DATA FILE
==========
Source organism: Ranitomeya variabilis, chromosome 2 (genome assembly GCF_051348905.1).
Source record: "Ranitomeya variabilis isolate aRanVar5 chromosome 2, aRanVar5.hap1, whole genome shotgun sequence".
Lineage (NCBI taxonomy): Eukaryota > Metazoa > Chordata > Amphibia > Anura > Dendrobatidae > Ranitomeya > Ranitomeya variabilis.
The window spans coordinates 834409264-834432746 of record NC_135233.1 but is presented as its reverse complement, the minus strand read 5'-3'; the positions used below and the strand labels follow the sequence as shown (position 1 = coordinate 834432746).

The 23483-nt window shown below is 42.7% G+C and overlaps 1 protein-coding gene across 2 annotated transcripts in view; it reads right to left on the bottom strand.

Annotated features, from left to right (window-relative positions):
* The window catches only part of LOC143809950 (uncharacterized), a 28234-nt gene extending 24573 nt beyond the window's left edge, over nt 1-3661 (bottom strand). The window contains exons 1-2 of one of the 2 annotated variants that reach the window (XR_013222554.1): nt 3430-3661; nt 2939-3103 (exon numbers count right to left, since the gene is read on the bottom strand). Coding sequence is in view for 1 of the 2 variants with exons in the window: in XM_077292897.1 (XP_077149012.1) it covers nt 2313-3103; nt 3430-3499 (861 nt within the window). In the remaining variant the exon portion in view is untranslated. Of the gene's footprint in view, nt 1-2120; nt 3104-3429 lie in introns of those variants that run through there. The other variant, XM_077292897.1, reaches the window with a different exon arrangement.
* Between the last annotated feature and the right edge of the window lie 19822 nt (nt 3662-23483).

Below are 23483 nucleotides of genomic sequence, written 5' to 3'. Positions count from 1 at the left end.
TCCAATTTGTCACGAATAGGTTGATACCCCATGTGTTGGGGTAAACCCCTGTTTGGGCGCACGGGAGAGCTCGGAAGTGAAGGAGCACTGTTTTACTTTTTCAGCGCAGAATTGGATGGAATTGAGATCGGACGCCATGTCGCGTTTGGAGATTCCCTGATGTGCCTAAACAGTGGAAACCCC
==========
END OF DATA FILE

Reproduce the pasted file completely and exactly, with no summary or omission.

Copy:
Source organism: Ranitomeya variabilis, chromosome 2 (genome assembly GCF_051348905.1).
Source record: "Ranitomeya variabilis isolate aRanVar5 chromosome 2, aRanVar5.hap1, whole genome shotgun sequence".
Lineage (NCBI taxonomy): Eukaryota > Metazoa > Chordata > Amphibia > Anura > Dendrobatidae > Ranitomeya > Ranitomeya variabilis.
The window spans coordinates 834409264-834432746 of record NC_135233.1 but is presented as its reverse complement, the minus strand read 5'-3'; the positions used below and the strand labels follow the sequence as shown (position 1 = coordinate 834432746).

The 23483-nt window shown below is 42.7% G+C and overlaps 1 protein-coding gene across 2 annotated transcripts in view; it reads right to left on the bottom strand.

Annotated features, from left to right (window-relative positions):
* The window catches only part of LOC143809950 (uncharacterized), a 28234-nt gene extending 24573 nt beyond the window's left edge, over nt 1-3661 (bottom strand). The window contains exons 1-2 of one of the 2 annotated variants that reach the window (XR_013222554.1): nt 3430-3661; nt 2939-3103 (exon numbers count right to left, since the gene is read on the bottom strand). Coding sequence is in view for 1 of the 2 variants with exons in the window: in XM_077292897.1 (XP_077149012.1) it covers nt 2313-3103; nt 3430-3499 (861 nt within the window). In the remaining variant the exon portion in view is untranslated. Of the gene's footprint in view, nt 1-2120; nt 3104-3429 lie in introns of those variants that run through there. The other variant, XM_077292897.1, reaches the window with a different exon arrangement.
* Between the last annotated feature and the right edge of the window lie 19822 nt (nt 3662-23483).

Below are 23483 nucleotides of genomic sequence, written 5' to 3'. Positions count from 1 at the left end.
TCCAATTTGTCACGAATAGGTTGATACCCCATGTGTTGGGGTAAACCCCTGTTTGGGCGCACGGGAGAGCTCGGAAGTGAAGGAGCACTGTTTTACTTTTTCAGCGCAGAATTGGATGGAATTGAGATCGGACGCCATGTCGCGTTTGGAGATTCCCTGATGTGCCTAAACAGTGGAAACCCC